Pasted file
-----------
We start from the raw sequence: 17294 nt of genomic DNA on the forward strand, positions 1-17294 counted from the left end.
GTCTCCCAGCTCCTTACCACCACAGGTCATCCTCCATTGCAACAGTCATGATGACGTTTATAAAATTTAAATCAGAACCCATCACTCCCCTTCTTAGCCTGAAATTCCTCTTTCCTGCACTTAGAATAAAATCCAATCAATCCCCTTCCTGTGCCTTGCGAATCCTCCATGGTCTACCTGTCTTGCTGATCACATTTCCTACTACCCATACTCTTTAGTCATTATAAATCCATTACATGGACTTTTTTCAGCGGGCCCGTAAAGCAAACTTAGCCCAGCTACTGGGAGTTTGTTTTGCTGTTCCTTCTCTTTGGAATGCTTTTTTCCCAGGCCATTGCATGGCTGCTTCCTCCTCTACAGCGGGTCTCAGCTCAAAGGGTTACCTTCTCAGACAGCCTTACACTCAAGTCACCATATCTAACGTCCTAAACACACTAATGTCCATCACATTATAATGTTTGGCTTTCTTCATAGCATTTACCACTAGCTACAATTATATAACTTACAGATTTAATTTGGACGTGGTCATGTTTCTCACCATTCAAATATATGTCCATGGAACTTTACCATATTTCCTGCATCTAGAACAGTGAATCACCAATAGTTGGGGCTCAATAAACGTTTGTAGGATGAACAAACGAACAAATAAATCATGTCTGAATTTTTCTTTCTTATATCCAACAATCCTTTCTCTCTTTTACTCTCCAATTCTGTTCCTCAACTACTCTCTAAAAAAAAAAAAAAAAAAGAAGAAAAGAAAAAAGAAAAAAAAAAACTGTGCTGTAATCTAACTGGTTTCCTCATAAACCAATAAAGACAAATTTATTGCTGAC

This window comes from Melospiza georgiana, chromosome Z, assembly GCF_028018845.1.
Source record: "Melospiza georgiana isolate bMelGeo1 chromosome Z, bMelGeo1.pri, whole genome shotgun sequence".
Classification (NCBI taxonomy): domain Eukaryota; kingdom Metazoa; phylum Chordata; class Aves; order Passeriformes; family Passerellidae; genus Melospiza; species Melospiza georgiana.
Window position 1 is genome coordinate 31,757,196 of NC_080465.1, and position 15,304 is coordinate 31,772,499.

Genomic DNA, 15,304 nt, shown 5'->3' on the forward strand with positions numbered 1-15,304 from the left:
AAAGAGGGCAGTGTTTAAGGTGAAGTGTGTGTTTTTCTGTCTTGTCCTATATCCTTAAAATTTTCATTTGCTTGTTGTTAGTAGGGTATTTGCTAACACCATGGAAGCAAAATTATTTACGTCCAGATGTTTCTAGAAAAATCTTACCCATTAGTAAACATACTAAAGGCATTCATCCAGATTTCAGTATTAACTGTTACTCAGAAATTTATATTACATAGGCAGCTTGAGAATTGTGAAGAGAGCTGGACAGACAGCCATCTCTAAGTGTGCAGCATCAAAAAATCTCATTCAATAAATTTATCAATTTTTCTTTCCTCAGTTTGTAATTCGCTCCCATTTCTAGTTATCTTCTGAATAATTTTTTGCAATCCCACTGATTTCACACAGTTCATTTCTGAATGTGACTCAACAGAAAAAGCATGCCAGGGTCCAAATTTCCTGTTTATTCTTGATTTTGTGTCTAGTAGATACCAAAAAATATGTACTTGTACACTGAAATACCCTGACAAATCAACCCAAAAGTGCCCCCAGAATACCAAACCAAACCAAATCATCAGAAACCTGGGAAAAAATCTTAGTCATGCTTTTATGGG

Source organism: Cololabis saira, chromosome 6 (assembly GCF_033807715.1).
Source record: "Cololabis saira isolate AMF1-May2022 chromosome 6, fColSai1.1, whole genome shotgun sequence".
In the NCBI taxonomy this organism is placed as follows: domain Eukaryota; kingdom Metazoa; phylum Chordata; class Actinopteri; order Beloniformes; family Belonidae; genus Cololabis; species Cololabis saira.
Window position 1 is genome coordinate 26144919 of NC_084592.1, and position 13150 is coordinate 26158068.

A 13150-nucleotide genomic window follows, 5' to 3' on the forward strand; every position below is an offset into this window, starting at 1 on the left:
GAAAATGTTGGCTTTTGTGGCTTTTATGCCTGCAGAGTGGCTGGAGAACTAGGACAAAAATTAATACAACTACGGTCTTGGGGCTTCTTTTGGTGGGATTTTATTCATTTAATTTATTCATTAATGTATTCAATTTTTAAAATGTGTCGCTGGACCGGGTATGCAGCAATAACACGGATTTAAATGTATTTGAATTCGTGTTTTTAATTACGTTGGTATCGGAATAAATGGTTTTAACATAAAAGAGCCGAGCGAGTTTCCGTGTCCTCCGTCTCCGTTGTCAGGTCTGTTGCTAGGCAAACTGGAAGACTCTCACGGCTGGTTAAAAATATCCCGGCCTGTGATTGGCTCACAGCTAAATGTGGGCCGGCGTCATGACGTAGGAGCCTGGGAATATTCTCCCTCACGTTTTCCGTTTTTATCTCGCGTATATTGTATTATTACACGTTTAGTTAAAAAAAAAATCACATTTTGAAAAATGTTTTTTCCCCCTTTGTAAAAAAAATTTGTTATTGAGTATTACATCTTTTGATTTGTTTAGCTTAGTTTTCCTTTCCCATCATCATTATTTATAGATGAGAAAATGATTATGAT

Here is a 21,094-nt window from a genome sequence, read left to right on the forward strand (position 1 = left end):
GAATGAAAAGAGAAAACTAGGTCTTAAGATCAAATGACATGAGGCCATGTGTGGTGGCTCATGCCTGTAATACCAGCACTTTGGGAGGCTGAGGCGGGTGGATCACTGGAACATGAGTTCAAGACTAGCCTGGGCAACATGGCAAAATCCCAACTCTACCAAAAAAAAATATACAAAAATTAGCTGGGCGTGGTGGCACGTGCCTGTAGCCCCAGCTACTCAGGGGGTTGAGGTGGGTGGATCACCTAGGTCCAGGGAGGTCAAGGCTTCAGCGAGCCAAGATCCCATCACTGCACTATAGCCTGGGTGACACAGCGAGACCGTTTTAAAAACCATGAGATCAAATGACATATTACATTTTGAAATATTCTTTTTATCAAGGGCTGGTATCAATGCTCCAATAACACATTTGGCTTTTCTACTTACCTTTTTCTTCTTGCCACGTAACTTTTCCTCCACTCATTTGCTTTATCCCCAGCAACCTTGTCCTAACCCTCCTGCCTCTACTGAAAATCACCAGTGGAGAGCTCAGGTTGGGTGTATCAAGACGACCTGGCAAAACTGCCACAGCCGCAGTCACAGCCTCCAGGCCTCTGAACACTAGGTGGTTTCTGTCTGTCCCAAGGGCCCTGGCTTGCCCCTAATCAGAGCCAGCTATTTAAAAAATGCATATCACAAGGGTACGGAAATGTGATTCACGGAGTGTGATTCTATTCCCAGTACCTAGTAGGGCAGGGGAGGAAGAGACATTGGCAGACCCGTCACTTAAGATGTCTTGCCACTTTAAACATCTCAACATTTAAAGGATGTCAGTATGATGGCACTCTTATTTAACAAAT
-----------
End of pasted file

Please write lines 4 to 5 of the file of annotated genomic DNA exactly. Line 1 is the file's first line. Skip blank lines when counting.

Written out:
Source record: "Melospiza georgiana isolate bMelGeo1 chromosome Z, bMelGeo1.pri, whole genome shotgun sequence".
Classification (NCBI taxonomy): domain Eukaryota; kingdom Metazoa; phylum Chordata; class Aves; order Passeriformes; family Passerellidae; genus Melospiza; species Melospiza georgiana.